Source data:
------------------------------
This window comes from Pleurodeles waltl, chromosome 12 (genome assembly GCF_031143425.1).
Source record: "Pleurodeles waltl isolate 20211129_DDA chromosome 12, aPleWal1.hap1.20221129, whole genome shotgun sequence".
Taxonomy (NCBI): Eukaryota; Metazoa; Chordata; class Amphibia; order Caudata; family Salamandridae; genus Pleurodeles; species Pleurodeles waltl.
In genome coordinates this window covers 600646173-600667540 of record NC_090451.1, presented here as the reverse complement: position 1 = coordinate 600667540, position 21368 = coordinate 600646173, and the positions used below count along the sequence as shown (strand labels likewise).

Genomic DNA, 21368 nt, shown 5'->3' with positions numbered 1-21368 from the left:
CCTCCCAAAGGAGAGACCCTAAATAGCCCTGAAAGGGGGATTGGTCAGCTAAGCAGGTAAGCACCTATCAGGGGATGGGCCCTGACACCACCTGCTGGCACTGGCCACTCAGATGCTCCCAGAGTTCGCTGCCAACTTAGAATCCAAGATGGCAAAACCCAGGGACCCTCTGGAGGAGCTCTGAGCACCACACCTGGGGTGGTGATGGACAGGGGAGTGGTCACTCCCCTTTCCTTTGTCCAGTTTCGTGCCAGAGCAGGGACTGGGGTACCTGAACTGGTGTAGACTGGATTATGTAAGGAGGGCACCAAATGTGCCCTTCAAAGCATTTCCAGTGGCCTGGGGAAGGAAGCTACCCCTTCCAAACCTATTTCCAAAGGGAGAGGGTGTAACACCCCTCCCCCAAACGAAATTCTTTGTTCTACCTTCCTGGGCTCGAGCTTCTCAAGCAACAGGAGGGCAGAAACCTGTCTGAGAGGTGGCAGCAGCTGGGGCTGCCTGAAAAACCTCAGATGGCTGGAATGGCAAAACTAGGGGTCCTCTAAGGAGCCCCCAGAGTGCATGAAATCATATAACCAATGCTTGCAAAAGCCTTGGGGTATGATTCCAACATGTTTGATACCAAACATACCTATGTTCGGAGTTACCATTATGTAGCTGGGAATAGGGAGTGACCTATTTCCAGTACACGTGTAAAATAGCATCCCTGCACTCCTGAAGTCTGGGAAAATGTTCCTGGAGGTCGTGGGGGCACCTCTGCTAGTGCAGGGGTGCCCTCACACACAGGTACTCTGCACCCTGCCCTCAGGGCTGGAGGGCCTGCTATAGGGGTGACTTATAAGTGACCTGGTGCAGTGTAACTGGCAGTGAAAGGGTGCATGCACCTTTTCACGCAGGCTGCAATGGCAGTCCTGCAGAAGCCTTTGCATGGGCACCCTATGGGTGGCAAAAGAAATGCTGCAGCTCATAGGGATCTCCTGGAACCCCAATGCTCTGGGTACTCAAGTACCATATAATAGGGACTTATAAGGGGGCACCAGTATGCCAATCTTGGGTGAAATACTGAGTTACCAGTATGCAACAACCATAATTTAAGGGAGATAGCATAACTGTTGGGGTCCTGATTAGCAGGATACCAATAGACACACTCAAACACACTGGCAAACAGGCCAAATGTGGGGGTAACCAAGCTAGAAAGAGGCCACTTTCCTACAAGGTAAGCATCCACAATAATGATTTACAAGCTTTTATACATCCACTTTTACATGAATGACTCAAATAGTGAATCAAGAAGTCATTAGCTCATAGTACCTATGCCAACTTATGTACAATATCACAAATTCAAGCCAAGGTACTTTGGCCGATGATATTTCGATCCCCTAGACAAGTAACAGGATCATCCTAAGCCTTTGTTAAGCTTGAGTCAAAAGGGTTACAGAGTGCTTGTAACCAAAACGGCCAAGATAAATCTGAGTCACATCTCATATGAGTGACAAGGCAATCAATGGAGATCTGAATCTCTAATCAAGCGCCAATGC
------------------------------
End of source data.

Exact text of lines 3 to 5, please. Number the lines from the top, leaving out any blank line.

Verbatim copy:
Taxonomy (NCBI): Eukaryota; Metazoa; Chordata; class Amphibia; order Caudata; family Salamandridae; genus Pleurodeles; species Pleurodeles waltl.
In genome coordinates this window covers 600646173-600667540 of record NC_090451.1, presented here as the reverse complement: position 1 = coordinate 600667540, position 21368 = coordinate 600646173, and the positions used below count along the sequence as shown (strand labels likewise).

Genomic DNA, 21368 nt, shown 5'->3' with positions numbered 1-21368 from the left: